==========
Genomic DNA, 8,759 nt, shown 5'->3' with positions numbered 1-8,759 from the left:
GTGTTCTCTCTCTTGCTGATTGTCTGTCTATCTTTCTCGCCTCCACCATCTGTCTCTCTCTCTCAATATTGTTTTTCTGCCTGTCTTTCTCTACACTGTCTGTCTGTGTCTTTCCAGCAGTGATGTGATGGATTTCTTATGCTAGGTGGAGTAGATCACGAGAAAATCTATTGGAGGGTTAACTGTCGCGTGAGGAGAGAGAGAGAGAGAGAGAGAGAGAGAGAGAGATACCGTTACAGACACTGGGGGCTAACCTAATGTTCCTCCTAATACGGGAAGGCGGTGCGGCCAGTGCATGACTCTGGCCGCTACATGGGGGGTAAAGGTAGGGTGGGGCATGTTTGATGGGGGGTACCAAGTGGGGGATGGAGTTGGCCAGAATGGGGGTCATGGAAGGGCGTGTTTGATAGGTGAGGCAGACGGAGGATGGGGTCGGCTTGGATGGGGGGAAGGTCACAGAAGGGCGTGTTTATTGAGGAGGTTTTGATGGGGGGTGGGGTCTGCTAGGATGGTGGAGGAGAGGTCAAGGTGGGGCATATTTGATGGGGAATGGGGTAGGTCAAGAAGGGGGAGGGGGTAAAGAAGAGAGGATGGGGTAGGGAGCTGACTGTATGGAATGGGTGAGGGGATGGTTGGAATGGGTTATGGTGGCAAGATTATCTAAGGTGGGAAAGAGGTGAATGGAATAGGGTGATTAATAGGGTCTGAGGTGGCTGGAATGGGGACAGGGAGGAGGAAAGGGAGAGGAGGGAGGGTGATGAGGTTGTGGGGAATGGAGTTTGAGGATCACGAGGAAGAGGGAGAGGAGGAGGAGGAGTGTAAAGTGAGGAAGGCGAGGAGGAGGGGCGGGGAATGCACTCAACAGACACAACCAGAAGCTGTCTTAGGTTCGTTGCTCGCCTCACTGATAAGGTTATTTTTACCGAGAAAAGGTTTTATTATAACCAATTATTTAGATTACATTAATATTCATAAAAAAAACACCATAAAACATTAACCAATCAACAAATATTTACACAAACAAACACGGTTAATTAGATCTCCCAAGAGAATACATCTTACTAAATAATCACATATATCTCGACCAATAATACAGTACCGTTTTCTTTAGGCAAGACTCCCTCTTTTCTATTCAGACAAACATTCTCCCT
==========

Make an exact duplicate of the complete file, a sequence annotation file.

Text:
Genomic DNA, 8,759 nt, shown 5'->3' with positions numbered 1-8,759 from the left:
GTGTTCTCTCTCTTGCTGATTGTCTGTCTATCTTTCTCGCCTCCACCATCTGTCTCTCTCTCTCAATATTGTTTTTCTGCCTGTCTTTCTCTACACTGTCTGTCTGTGTCTTTCCAGCAGTGATGTGATGGATTTCTTATGCTAGGTGGAGTAGATCACGAGAAAATCTATTGGAGGGTTAACTGTCGCGTGAGGAGAGAGAGAGAGAGAGAGAGAGAGAGAGAGAGATACCGTTACAGACACTGGGGGCTAACCTAATGTTCCTCCTAATACGGGAAGGCGGTGCGGCCAGTGCATGACTCTGGCCGCTACATGGGGGGTAAAGGTAGGGTGGGGCATGTTTGATGGGGGGTACCAAGTGGGGGATGGAGTTGGCCAGAATGGGGGTCATGGAAGGGCGTGTTTGATAGGTGAGGCAGACGGAGGATGGGGTCGGCTTGGATGGGGGGAAGGTCACAGAAGGGCGTGTTTATTGAGGAGGTTTTGATGGGGGGTGGGGTCTGCTAGGATGGTGGAGGAGAGGTCAAGGTGGGGCATATTTGATGGGGAATGGGGTAGGTCAAGAAGGGGGAGGGGGTAAAGAAGAGAGGATGGGGTAGGGAGCTGACTGTATGGAATGGGTGAGGGGATGGTTGGAATGGGTTATGGTGGCAAGATTATCTAAGGTGGGAAAGAGGTGAATGGAATAGGGTGATTAATAGGGTCTGAGGTGGCTGGAATGGGGACAGGGAGGAGGAAAGGGAGAGGAGGGAGGGTGATGAGGTTGTGGGGAATGGAGTTTGAGGATCACGAGGAAGAGGGAGAGGAGGAGGAGGAGTGTAAAGTGAGGAAGGCGAGGAGGAGGGGCGGGGAATGCACTCAACAGACACAACCAGAAGCTGTCTTAGGTTCGTTGCTCGCCTCACTGATAAGGTTATTTTTACCGAGAAAAGGTTTTATTATAACCAATTATTTAGATTACATTAATATTCATAAAAAAAACACCATAAAACATTAACCAATCAACAAATATTTACACAAACAAACACGGTTAATTAGATCTCCCAAGAGAATACATCTTACTAAATAATCACATATATCTCGACCAATAATACAGTACCGTTTTCTTTAGGCAAGACTCCCTCTTTTCTATTCAGACAAACATTCTCCCT